Before drawing up their game plan, firms should first ensure
they understand the finer details of FATCA. There has been confusion with know
your customer (KYC) and anti-money laundering (AML) regulation, the intention
of the latter just as it says on the label – reduce the risk of money
laundering. FATCA, on the other hand, was enacted in 2010 as part of the
Hiring Incentives to Restore Employment (HIRE) act with the aim of catching US
Under these rules, financial institutions (FIs) are
required to report information directly to the US Internal Revenue Service
(IRS) about financial accounts held by US taxpayers, or held by foreign
entities in which US taxpayers hold a substantial ownership interest. This
means that not only foreign banks, but also hedge funds, brokers, private
equity firms, securitisation agencies and asset managers that conduct business
with US citizens or organisations will be held accountable.
Although some of the information required is similar to that under KYC and
AML, FATCA surpasses them both in the sheer amount of data that needs to be
amassed, reviewed, validated and stored. In order to gain an exemption, firms
would have to prove that an account for a particular individual who is a US
citizen by birth and citizenship is truly FATCA-exempt. This involves
collecting the right personal information, such as place of birth and resident
status, as well as the appropriate withholding certificates, statements and
documentary evidence. If FIs do not comply they will incur fines – including a
30% withholding tax applied to payments of US source income, gross proceeds of
sales of property that could produce US income, and pass-through payments.
It is no surprise that this increased regulatory burden is underscoring
the need for an integrated, single view of a customer across an organisation.
The problem though is that in many cases firms operate on decentralised, often
manual systems across multiple jurisdictions. This disparate approach only
serves to multiply the FATCA challenges by introducing unnecessary complexity
and costs. In addition, it may force firms to pester clients with duplicate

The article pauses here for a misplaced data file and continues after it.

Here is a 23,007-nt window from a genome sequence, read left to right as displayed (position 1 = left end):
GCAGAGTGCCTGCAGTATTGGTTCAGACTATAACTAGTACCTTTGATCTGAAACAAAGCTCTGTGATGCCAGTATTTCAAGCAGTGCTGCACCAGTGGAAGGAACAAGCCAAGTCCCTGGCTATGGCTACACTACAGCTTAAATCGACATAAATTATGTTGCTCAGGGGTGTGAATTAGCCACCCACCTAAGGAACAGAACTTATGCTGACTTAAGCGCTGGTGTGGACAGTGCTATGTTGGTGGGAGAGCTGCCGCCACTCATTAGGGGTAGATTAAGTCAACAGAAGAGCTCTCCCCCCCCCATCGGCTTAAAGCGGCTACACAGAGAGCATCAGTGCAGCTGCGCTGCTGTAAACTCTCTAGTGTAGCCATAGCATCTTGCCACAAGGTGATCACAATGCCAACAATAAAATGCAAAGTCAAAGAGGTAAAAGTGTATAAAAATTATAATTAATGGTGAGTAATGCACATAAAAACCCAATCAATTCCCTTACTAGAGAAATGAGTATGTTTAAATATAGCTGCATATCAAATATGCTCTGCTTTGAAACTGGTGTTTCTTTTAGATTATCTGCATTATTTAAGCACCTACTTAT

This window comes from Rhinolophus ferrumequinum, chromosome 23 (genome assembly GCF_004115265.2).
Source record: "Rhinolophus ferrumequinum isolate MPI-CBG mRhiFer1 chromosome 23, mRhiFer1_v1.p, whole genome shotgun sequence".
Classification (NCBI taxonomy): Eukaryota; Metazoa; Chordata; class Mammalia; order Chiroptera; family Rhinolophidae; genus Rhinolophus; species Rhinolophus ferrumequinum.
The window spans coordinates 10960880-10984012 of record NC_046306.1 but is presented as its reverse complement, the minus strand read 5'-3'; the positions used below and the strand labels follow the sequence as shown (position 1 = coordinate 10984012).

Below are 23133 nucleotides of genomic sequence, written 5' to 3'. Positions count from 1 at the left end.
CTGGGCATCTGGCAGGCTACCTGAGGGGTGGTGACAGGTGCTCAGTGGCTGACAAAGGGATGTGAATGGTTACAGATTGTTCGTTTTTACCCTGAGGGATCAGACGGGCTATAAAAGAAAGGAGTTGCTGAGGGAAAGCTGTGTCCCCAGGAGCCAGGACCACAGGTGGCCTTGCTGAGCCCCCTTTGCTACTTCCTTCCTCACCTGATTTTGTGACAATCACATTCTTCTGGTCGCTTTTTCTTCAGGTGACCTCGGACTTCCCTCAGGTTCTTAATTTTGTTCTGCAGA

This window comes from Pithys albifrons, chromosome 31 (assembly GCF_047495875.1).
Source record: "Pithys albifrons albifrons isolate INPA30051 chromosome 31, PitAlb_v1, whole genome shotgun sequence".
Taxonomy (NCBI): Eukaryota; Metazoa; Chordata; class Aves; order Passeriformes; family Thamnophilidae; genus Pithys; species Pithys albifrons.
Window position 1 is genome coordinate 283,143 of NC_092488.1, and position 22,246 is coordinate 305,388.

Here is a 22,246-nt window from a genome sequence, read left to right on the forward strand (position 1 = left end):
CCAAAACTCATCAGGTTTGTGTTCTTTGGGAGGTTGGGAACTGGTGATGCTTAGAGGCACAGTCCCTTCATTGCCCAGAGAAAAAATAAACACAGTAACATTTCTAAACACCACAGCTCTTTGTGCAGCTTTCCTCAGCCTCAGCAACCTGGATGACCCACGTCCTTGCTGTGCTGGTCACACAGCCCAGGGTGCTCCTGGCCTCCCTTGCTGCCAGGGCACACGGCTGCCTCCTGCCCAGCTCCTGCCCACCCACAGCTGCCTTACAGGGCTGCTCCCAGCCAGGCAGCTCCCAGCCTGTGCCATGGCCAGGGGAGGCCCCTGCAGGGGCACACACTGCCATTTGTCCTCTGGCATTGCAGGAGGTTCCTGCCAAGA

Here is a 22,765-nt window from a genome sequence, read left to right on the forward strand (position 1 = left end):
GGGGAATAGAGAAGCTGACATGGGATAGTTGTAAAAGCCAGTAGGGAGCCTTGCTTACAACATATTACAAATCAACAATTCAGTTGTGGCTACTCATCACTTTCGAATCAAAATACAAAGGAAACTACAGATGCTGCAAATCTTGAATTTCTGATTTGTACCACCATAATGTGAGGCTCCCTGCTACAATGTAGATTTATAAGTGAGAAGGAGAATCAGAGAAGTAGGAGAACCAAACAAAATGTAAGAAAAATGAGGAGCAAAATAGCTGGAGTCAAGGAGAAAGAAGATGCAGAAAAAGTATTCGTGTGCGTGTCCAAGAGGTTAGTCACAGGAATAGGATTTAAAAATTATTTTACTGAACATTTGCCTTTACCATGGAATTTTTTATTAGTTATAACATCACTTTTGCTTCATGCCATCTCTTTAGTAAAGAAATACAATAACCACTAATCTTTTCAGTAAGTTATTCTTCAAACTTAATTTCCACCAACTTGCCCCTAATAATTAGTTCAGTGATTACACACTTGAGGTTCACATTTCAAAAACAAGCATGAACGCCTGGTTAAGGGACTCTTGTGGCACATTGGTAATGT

requests for documentation.
The other concern is that, in time,
this fragmented approach may buckle under the regulatory strain and not be able
to cope with the subsequent new documentation, checks, screening, enhanced
controls, monitoring and updating. Developing a new system will not be that
easy however – especially during the current time of cost-cutting and tight
implementation deadlines, which regulators may not be willing to extend.
However, these obstacles are not insurmountable and there are tools as
well as solutions – such as an operational data store (ODS) – that are already
available. An ODS can help alleviate the information burden by aggregating data
from multiple sources.
Going beyond technology
FATCA compliance will take more than technology, though; it requires a
change in culture. Firms will need to adopt a more holistic style to
The first step is to develop a roadmap that
can act as a catalyst to develop a comprehensive and coherent data management
strategy across the wide range of regulations also based on identification
information. For FATCA specifically, this would entail a careful review of
business lines, products and services, including the number of accounts within
each legal entity that the requirements will affect.
need to identify the affected individuals and the information that is already
being collected, including whether or not they can align any processes under
KYC and AML with FATCA. For example, this could encompass the due diligence
processes during client on-boarding and the periodic risk review, which may
lead to FATCA changes in circumstances. It could also include how to make KYC
information available to teams and individuals in the tax department.
Once the review is complete, it is time to move on to the IT side and an
assessment of an FI’s current systems to determine where changes are needed in
order to capture, manage, analyse and report on the information that is
critical for compliance. Firms should also pay attention to how much data can
be consolidated without having an impact on the systems and how easily it can
be extracted for reporting.
The results will differ depending on
the size and sophistication of a firm’s IT infrastructure. However, firms
should have undertaken this type of evaluation by now. If not, it is time to
face the music, because like it or not, these regulations are around the corner
and the solutions are not as elusive or onerous as some might think.
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